By Vinny Asito
This past week at ESPN Rochester was my last week interning for the summer. Today was a wrap of about 12 ½ weeks of interning and I can honestly say I am so happy I chose this internship even though it was unpaid. I have learned and grown so much over the past couple months. I will take things with me from this internship that I know will last a life time and be valuable to me down the road.
Throughout my time at ESPN Rochester I was able to encounter plenty of work and not only do a variety of different things, but learn a variety of things as well. Going into the internship I wasn’t really sure what exactly I was going to be doing, or even how much work for me there would be to do. But, week in and week out, my bosses, Mike Danger and Gene Battaglia, pushed the other intern and I and made sure to keep us busy. Every day we got the studio and hour early before the show started and went upstairs to check in with them to see what they needed. Sometimes they needed an interview cut up that maybe they heard on a sporting event from the night before. So, I would go find the clip, cut it up, mix it down, then send it over to the studio and have them get that audio bit ready for them so when they were ready to use it on the show later that day, they would. Another example is one week a former MLB MVP was rehabbing for the Boston Red Sox farm team and they were playing our local farm team (the Rochester Red Wings) and their stadium is right around the corner from our office so they send me out to the stadium with a credential and had me sit in on the press conference with the player before the game. I then went back to the studio, pulled some good quotes from the interview, cut them up, and had them ready to be used on the show later that day. Also, Mike and Gene would always have weekly guest on the show, so as an intern there were times it was my responsibility to reach out to people via Twitter, Facebook, Email, text, phone, etc. and tell them who I was and if they would be willing to come on the show. I was able to pull a decent amount of guest throughout the summer which looked good for me as an intern. Also, there were times when Mike and Gene would get a guest and actually have them come into the studio instead of calling in, so when that happened I would have to go to the lobby and greet these people and bring them down into the studio. Some of these people were pretty high up professionals such as the owner of the Rochester Red Wings, Formers Buffalo Sabres players and even former local athletes that made it big time elsewhere. So, for me it was a good chance to interact with people like this and get my name out there. Lastly, like I have mentioned before, the most productive thing I did all summer was work Buffalo Bills training camp. I pretty much got to play the role of a sideline reporter and cover the team for about two weeks. I did things such as live tweeting, player audio and interviews, sat in on press conferences, etc. Mike and Gene got myself and the other intern full access media credentials so I was right down on the field with all the other news outlets and reporters, which for me was a first and a great learning experience to see the ins and outs of this business.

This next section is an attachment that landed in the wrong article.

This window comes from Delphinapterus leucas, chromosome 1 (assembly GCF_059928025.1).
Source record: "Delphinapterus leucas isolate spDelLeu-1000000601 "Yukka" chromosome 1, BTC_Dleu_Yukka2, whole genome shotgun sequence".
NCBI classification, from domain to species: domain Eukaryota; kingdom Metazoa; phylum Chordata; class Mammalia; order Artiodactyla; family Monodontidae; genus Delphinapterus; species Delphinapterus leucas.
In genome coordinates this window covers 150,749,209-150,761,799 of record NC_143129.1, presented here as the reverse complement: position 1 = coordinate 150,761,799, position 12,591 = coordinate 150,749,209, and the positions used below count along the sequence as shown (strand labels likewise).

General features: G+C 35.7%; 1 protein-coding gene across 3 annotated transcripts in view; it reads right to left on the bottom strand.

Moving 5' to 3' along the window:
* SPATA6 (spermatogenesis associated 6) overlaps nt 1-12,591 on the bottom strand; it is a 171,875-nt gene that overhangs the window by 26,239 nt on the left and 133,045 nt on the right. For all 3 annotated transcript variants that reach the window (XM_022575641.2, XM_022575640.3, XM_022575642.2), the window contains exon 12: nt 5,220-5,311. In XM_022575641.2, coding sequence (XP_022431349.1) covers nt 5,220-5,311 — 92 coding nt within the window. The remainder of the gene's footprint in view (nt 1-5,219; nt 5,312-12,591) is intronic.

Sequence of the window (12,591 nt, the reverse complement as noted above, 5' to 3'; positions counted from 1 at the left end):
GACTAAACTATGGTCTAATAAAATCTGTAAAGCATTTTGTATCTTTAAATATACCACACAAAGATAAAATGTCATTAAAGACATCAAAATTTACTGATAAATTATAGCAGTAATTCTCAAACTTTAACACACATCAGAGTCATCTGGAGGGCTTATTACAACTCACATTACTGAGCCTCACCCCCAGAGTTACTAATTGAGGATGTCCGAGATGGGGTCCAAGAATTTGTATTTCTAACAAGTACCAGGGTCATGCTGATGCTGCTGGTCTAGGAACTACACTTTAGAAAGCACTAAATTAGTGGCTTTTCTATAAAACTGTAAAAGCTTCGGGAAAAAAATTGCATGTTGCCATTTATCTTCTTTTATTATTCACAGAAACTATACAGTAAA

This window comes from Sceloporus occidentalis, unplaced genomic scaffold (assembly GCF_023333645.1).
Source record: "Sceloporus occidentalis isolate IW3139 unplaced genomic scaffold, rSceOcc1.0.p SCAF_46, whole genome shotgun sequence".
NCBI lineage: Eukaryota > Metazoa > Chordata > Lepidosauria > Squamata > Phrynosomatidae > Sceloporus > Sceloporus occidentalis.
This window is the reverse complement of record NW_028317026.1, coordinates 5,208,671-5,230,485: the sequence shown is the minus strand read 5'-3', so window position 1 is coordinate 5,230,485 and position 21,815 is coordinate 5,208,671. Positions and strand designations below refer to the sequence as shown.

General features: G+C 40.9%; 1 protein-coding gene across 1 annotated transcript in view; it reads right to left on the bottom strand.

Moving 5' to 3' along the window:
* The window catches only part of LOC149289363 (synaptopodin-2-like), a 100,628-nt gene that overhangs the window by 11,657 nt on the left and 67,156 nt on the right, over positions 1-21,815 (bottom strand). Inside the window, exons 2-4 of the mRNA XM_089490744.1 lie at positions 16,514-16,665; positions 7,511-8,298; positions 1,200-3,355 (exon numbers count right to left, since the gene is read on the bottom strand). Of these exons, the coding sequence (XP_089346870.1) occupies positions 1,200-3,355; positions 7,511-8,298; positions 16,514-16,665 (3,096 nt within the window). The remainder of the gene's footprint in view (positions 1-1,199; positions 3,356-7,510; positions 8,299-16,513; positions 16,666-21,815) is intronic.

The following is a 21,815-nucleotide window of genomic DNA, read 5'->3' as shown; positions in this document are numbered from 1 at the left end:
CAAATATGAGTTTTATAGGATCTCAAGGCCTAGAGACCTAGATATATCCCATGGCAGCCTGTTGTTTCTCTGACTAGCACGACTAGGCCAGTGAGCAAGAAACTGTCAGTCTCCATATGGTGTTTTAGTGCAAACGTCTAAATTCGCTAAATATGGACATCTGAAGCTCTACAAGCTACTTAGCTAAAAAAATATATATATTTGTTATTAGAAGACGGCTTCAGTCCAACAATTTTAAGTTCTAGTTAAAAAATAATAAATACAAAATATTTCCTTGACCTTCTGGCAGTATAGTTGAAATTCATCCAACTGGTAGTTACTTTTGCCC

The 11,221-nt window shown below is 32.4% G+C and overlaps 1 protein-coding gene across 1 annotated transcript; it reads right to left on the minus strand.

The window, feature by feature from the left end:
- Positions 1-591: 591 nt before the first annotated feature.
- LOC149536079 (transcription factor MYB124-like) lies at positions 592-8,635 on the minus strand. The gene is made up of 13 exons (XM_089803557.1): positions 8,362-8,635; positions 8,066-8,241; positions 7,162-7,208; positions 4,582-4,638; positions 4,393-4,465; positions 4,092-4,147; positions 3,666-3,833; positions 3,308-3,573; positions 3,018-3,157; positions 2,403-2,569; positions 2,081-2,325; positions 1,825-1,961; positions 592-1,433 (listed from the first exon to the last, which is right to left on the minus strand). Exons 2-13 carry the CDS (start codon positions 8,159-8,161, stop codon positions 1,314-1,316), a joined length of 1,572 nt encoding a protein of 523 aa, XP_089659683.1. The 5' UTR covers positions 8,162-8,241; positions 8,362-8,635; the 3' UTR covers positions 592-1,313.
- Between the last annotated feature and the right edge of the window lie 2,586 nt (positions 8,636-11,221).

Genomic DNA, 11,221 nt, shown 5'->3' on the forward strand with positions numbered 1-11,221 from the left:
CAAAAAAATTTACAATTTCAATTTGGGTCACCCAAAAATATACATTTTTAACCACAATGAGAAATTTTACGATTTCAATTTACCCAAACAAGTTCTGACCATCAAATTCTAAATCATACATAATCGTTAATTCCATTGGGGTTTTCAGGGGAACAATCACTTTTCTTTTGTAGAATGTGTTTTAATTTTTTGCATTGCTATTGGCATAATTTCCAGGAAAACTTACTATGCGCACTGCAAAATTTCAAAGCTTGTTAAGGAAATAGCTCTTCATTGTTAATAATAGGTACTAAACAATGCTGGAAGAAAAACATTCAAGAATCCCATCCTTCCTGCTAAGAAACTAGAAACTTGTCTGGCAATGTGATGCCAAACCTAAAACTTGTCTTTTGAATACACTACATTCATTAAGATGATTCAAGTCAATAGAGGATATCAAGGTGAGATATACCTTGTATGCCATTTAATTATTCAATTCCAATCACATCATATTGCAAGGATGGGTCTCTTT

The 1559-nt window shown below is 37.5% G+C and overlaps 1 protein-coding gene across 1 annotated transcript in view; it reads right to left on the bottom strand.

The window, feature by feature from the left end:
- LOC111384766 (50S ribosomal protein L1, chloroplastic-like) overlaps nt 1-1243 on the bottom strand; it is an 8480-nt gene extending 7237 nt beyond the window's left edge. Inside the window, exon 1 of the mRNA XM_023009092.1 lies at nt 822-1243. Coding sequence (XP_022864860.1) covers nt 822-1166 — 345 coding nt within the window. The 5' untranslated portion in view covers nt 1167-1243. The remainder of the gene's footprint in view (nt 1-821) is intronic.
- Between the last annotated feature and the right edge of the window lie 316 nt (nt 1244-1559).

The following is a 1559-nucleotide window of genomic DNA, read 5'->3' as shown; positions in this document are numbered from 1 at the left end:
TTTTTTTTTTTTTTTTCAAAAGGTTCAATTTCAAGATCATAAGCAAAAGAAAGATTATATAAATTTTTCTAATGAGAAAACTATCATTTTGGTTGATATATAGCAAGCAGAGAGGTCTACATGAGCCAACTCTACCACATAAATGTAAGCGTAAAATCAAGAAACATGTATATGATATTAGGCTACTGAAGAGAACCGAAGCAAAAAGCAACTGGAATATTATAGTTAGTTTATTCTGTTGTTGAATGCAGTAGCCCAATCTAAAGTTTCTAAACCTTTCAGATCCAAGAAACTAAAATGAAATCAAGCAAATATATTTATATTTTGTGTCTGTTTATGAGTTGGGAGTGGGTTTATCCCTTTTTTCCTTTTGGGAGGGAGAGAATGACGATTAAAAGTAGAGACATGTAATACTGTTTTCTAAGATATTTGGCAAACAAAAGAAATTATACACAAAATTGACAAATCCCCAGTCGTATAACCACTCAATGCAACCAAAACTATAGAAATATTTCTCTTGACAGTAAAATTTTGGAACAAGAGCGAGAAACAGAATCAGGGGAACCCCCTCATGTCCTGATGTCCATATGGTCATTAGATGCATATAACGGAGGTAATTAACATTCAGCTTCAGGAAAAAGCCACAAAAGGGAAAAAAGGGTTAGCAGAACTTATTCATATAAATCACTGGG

I guess if there was anything I wish I had known prior to the internship, it would be just familiarizing myself with the company as a whole more and being more prepared coming in. I didn’t really have any issue finding “my role” as an intern, but it did take a couple weeks to settle in and start feeling comfortable and I think that was because I was so unsure of what to expect. So, I would definitely say I will remember to do more research on the internship itself down the road so I am readier when the internship first starts up.
As far as any advice I would give to a fellow SOJ student about an internship like this, I would simply say, do it. If you are a sports guy or girl and have the opportunity to intern or your local sports station (radio, paper, TV, etc.) do it. You will learn so much and it helps you become well rounded in the industry, which is what a lot of people look for. I can honestly say that radio never was and still isn’t my number one passion, I still want to be on TV broadcasting but this opportunity came about for me and I was able to learn the perspective of a radio station worker and take things I learned from here, with me down the road. I can truly say that I got everything out of this internship I was expecting and more.